Every generation seeks a hero or an anti-hero, a trend or counter-trend, a fashion or non-fashion to define itself in both politics and the culture, pop and otherwise. Recall Dustin Hoffman as Benjamin Braddock in the movie "The Graduate," lolling about in his parents' swimming pool, fins and all, with no place to go. Quintessential '60s.
Fast forward to 2010. Jesse Eisenberg plays Mark Zuckerberg, founder of Facebook, trying to connect with his girlfriend in the new movie "The Social Network," as she tells him with fatigue and exasperation, "dating you is like dating StairMaster." Swoosh. The devil as a dork.
Inside our speeded-up Internet, cyberspace, tweeting networks, technological change accelerates perceptions about who we are, where we're going and how we're getting there. Mark Zuckerberg may not like his portrayal in the movie because it's "lightly fictional," but his persona captures the Zeitgeist of the Geek with all of the Asbergy remoteness that allows one unlikeable genius to touch the nerve of a generation.
This guy with only one "friend" created a network of a half-billion friends, which, if it were a country, would be the third largest on the globe. Facebook, of course, is not a country, but that doesn't relieve its users of fretting about a Big Techy Brother making private information public.
Zuckerberg didn't help matters when he said that privacy was a changing "social norm." In reaction to criticism, he changed certain privacy settings to make them more secure. Still, it's difficult to understand why so many people choose to reveal so much information about themselves to so many people they hardly know, if they know them at all.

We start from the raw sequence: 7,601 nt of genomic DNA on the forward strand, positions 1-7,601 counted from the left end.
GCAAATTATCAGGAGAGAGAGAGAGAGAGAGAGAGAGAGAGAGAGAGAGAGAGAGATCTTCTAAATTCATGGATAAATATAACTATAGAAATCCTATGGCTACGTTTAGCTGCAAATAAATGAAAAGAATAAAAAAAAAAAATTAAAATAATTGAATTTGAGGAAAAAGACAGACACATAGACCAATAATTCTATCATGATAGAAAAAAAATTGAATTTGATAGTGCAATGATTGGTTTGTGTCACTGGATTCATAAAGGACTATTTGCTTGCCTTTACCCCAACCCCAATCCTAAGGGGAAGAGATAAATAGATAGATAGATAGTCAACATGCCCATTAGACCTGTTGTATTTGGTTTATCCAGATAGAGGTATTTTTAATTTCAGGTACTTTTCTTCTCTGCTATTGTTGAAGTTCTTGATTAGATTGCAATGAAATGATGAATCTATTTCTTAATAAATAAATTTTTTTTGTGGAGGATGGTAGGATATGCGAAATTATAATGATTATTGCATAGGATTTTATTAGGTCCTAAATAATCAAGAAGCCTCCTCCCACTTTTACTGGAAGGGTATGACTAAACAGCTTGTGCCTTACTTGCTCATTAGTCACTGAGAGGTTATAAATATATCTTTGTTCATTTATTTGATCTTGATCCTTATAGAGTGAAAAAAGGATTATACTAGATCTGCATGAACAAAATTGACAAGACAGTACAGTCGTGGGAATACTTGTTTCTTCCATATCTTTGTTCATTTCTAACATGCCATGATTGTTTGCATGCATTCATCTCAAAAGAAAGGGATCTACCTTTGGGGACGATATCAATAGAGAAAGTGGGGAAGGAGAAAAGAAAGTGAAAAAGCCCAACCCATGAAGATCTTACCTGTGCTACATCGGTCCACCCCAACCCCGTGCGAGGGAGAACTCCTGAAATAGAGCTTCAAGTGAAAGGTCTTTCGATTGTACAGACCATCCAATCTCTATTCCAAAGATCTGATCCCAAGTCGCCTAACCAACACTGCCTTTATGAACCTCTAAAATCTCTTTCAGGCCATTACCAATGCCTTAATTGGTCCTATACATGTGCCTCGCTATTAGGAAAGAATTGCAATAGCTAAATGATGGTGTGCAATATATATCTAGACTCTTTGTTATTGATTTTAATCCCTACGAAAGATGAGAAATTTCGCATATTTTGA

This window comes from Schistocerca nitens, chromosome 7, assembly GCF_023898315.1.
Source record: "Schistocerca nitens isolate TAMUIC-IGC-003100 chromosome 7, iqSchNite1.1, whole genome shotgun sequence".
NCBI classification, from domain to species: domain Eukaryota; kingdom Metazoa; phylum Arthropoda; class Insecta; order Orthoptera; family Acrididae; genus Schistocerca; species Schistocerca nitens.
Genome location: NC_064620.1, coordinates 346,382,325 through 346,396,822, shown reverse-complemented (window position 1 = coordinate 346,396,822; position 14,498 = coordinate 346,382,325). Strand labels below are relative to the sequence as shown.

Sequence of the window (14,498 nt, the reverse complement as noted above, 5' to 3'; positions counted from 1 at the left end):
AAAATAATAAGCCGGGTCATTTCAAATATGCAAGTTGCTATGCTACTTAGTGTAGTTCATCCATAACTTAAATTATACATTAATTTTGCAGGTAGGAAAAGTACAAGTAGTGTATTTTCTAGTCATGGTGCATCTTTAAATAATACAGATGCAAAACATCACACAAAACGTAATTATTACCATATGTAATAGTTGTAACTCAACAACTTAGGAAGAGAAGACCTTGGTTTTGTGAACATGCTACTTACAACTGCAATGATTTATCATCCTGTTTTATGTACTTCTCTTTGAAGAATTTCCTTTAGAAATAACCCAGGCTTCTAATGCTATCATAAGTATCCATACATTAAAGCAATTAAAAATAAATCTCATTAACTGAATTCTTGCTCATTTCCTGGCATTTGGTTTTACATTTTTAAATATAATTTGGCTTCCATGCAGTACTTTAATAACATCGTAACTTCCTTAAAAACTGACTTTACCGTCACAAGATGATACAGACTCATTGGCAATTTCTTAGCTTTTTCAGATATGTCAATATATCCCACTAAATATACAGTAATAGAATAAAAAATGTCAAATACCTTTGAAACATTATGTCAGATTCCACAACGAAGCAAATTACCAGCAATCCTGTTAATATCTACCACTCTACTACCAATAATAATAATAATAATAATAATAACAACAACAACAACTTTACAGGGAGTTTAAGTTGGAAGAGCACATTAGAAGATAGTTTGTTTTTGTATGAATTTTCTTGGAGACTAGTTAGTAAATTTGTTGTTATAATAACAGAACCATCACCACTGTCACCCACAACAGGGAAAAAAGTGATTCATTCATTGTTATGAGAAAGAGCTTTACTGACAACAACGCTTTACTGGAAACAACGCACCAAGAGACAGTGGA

This is not "the culture of narcissism" so much as the culture of the superficial. In it, you see the social and psychological shifts that move from intimacy to interface, from touching moments to the touch of a keyboard, from eye-to-eye contact to virtual reality. People now boast of how many "friends" they have, as if quantity is quality.
While Facebook can be a harmless process for people to find out about people they once knew or would like to know, it cultivates a way of thinking and "connecting" that is veneer deep and that can be less than benign in the attitudes it fosters. More and more politicians use Facebook to be "in touch," and the phrase itself betrays a surface assumption. Ideas spread swiftly without substance. Offered as facts without verification. These network connections encourage daily bulletins to lots of people, suggesting a significance they don't have and a value they don't merit.
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